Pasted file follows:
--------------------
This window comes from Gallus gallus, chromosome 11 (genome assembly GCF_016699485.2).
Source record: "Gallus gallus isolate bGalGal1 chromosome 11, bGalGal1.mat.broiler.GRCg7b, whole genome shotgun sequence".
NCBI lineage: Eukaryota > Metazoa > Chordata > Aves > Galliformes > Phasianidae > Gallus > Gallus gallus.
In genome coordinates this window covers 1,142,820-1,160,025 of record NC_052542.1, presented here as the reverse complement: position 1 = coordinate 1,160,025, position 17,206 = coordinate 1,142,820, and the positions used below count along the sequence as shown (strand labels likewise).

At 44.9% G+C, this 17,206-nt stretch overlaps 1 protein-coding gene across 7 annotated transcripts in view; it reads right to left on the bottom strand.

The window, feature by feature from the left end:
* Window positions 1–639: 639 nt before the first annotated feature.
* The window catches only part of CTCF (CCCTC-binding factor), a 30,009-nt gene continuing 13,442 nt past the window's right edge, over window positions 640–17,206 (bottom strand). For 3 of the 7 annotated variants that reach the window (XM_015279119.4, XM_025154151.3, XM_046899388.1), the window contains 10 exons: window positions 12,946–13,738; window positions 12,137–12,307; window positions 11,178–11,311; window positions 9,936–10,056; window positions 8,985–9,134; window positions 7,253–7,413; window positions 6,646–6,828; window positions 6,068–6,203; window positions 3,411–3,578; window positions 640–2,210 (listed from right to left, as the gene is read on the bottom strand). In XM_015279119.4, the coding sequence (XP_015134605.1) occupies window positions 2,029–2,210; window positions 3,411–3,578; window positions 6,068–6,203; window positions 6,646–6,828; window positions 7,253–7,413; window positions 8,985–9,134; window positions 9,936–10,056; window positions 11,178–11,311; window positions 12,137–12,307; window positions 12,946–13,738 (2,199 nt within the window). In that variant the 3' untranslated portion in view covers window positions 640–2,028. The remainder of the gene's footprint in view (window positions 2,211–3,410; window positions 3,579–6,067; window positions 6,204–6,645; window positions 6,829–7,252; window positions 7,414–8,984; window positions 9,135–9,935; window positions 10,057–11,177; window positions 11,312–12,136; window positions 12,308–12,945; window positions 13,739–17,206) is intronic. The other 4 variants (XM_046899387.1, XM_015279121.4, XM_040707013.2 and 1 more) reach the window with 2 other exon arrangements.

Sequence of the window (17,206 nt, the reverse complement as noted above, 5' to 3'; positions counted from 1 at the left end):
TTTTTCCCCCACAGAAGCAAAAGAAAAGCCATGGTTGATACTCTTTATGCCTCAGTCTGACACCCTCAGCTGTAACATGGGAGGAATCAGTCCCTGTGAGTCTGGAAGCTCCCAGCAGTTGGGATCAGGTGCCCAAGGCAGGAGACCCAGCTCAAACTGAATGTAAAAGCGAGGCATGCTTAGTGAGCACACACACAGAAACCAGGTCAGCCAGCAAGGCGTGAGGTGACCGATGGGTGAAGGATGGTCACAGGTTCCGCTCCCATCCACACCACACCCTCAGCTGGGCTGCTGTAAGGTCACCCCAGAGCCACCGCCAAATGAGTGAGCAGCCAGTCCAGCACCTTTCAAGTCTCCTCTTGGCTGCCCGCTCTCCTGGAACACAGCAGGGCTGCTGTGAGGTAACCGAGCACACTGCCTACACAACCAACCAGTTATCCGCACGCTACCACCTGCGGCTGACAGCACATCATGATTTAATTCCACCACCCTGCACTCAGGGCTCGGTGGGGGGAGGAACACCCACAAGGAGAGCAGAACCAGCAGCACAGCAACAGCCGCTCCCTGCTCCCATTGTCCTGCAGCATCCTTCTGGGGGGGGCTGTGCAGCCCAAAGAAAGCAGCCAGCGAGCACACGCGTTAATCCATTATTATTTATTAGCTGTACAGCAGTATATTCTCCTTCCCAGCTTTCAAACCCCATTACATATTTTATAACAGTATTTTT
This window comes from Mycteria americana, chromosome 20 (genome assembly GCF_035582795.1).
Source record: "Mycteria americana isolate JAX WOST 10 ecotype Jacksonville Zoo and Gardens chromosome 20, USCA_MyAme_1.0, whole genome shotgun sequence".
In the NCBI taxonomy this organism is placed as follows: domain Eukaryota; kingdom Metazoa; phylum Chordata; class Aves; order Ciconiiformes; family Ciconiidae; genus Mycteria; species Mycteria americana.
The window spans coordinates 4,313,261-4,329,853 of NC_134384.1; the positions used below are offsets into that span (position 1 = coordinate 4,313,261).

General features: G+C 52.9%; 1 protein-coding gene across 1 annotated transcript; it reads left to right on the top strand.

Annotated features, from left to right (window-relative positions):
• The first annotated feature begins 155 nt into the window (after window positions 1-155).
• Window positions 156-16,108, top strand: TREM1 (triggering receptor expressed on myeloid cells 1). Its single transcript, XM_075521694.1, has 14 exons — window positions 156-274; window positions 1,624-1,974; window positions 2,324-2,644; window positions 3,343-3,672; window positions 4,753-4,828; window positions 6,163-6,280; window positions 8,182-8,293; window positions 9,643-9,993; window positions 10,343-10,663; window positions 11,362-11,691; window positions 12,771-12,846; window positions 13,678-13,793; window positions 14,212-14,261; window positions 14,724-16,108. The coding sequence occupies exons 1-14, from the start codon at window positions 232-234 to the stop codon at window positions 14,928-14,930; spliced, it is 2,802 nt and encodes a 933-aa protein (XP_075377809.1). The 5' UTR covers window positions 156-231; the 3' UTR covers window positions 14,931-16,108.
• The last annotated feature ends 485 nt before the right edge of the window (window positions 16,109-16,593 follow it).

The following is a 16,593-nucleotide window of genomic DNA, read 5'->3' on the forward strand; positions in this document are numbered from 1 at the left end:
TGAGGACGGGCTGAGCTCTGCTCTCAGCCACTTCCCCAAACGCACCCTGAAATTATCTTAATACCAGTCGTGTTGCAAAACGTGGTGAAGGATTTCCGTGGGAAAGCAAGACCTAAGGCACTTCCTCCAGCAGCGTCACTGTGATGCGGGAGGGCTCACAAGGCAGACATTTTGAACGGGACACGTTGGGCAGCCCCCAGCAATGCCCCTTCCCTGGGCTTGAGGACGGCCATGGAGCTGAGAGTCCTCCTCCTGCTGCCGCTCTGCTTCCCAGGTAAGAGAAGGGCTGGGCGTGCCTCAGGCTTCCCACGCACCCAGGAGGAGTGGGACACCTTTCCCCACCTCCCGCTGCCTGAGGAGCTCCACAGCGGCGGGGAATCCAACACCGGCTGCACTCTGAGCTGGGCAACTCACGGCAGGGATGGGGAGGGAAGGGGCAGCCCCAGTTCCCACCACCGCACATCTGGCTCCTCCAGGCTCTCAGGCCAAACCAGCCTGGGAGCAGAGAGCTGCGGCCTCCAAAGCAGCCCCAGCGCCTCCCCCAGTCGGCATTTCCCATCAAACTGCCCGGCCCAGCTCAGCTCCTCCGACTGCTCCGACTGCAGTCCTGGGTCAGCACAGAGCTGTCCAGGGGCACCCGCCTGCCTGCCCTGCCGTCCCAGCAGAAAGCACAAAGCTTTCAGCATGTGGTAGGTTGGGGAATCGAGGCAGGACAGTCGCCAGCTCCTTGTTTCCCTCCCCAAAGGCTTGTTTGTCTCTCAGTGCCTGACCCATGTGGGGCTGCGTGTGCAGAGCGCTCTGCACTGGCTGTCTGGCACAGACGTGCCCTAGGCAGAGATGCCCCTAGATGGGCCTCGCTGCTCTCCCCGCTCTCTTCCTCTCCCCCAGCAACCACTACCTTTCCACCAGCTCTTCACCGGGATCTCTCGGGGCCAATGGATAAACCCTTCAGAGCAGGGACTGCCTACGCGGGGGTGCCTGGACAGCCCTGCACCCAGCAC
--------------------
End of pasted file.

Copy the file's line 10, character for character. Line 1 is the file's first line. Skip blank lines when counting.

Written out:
TTTTTCCCCCACAGAAGCAAAAGAAAAGCCATGGTTGATACTCTTTATGCCTCAGTCTGACACCCTCAGCTGTAACATGGGAGGAATCAGTCCCTGTGAGTCTGGAAGCTCCCAGCAGTTGGGATCAGGTGCCCAAGGCAGGAGACCCAGCTCAAACTGAATGTAAAAGCGAGGCATGCTTAGTGAGCACACACACAGAAACCAGGTCAGCCAGCAAGGCGTGAGGTGACCGATGGGTGAAGGATGGTCACAGGTTCCGCTCCCATCCACACCACACCCTCAGCTGGGCTGCTGTAAGGTCACCCCAGAGCCACCGCCAAATGAGTGAGCAGCCAGTCCAGCACCTTTCAAGTCTCCTCTTGGCTGCCCGCTCTCCTGGAACACAGCAGGGCTGCTGTGAGGTAACCGAGCACACTGCCTACACAACCAACCAGTTATCCGCACGCTACCACCTGCGGCTGACAGCACATCATGATTTAATTCCACCACCCTGCACTCAGGGCTCGGTGGGGGGAGGAACACCCACAAGGAGAGCAGAACCAGCAGCACAGCAACAGCCGCTCCCTGCTCCCATTGTCCTGCAGCATCCTTCTGGGGGGGGCTGTGCAGCCCAAAGAAAGCAGCCAGCGAGCACACGCGTTAATCCATTATTATTTATTAGCTGTACAGCAGTATATTCTCCTTCCCAGCTTTCAAACCCCATTACATATTTTATAACAGTATTTTT